How Tozer’s throw-ins helped clever Cheltenham Town become League Two champions – tactical analysis
Cheltenham Town capped off a brilliant season by winning League Two, which was their first-ever Football League trophy, and thereby winning promotion to League One for the 2021-22 season. While there were several factors behind this successful season, not least the impact of manager Michael Duff since his arrival in November 2018, one of the most intriguing and noteworthy aspects of Cheltenham’s season was their use of throw-ins as an attacking weapon. Regular watchers of the Robins will have become used to seeing captain Ben Tozer launching throw-ins into the penalty area from either flank, and this tactic often caused a lot of disruption and panic in opposition defences. This tactical analysis piece will attempt to decipher Cheltenham Town‘s tactics from throw-ins, and the routines and setups that allowed them to use this unorthodox tactic in a successful manner.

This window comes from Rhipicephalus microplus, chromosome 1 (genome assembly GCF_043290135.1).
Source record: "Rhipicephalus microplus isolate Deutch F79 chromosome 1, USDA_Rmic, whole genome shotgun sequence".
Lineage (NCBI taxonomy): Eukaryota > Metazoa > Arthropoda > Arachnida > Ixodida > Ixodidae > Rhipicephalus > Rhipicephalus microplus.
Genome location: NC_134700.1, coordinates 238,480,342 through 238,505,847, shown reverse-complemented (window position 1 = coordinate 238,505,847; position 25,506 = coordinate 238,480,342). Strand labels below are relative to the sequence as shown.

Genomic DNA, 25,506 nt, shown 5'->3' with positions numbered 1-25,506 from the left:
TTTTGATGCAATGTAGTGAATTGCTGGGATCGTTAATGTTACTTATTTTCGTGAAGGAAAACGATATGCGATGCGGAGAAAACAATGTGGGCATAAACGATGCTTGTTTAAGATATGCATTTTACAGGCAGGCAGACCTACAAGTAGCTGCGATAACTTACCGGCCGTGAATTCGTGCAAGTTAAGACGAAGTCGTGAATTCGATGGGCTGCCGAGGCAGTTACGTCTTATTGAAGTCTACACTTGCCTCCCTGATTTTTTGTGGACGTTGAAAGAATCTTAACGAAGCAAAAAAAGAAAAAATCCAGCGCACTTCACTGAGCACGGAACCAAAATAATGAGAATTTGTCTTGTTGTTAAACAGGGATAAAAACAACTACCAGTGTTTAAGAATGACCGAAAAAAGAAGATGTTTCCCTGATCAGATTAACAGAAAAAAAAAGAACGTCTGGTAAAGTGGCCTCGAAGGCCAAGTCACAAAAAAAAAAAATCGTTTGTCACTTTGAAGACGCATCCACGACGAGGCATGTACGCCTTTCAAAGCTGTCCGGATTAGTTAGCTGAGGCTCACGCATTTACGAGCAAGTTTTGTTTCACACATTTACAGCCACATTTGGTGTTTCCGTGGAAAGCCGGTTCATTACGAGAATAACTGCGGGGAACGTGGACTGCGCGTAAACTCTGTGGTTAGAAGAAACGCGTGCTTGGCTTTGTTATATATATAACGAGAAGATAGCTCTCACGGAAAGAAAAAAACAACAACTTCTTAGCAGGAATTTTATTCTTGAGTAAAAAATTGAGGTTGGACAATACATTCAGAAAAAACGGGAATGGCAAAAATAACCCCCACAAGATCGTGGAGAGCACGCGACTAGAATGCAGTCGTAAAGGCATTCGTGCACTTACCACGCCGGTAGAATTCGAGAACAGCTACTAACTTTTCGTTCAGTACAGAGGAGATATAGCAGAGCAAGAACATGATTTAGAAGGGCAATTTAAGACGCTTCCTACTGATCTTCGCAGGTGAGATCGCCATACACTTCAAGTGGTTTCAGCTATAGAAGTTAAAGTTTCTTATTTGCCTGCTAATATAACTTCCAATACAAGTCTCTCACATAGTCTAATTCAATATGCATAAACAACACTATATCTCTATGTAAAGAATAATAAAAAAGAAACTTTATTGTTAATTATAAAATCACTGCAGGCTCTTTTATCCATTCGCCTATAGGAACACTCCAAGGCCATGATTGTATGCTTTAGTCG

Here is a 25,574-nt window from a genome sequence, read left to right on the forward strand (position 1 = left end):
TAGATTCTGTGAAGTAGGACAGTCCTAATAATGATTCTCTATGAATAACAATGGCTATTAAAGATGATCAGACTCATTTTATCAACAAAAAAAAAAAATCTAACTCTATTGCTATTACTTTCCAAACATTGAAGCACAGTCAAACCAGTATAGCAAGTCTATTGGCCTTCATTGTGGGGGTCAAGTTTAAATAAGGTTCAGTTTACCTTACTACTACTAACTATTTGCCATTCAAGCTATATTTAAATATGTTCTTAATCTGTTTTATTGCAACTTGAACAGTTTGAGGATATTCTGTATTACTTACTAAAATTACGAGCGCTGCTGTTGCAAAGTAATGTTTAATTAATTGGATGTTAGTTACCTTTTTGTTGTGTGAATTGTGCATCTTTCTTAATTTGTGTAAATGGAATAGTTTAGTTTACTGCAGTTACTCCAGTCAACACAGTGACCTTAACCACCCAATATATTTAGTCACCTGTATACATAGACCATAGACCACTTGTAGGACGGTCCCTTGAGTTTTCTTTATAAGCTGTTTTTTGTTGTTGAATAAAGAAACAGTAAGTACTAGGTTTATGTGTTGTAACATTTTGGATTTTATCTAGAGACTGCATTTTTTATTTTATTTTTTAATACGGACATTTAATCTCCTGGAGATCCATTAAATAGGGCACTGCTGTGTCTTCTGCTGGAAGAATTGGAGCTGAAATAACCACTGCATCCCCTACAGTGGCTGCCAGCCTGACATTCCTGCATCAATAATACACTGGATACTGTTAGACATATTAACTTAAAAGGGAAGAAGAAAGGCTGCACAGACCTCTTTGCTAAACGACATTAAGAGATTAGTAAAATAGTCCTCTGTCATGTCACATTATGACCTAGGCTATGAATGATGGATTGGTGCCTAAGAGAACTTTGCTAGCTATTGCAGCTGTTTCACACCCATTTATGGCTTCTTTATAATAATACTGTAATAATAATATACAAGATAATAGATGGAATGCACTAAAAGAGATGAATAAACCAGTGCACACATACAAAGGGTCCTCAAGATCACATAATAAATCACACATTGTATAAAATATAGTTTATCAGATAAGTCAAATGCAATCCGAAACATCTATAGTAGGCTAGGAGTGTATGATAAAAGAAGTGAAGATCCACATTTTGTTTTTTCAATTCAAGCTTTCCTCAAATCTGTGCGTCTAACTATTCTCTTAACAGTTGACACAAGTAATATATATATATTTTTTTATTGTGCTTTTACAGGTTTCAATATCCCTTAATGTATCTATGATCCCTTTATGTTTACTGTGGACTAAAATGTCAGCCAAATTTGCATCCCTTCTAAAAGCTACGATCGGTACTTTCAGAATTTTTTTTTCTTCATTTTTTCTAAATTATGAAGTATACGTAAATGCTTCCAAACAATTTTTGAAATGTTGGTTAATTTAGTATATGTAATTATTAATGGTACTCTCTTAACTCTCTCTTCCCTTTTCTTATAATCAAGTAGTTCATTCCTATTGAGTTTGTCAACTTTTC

While Cheltenham have varied their positioning and runs from throw-ins, there are some key principles that have more or less been constant, which we will try to illustrate here.
In this image, we can see the typical setup from Cheltenham during a long throw-in. As Tozer winds up to fling the ball into the box, there are two players stationed outside the penalty area to pick up clearances and loose balls, as well as to prevent counter-attacks. Two players are then positioned at either edge of the six-yard area – this is to make central runs into space from a deeper position to get on the end of flick-ons and contested headers. Finally, we see three players almost on the goalline, with two of them jostling around the goalkeeper, and the third at the back post. These players will all come out to the six-yard area when the ball is in the air, with the aim being to prevent the goalkeeper from coming to claim the throw, and also to crowd him and reduce reaction time and space in the event a shot or header is taken.
This setup is better illustrated through the tactical board image below –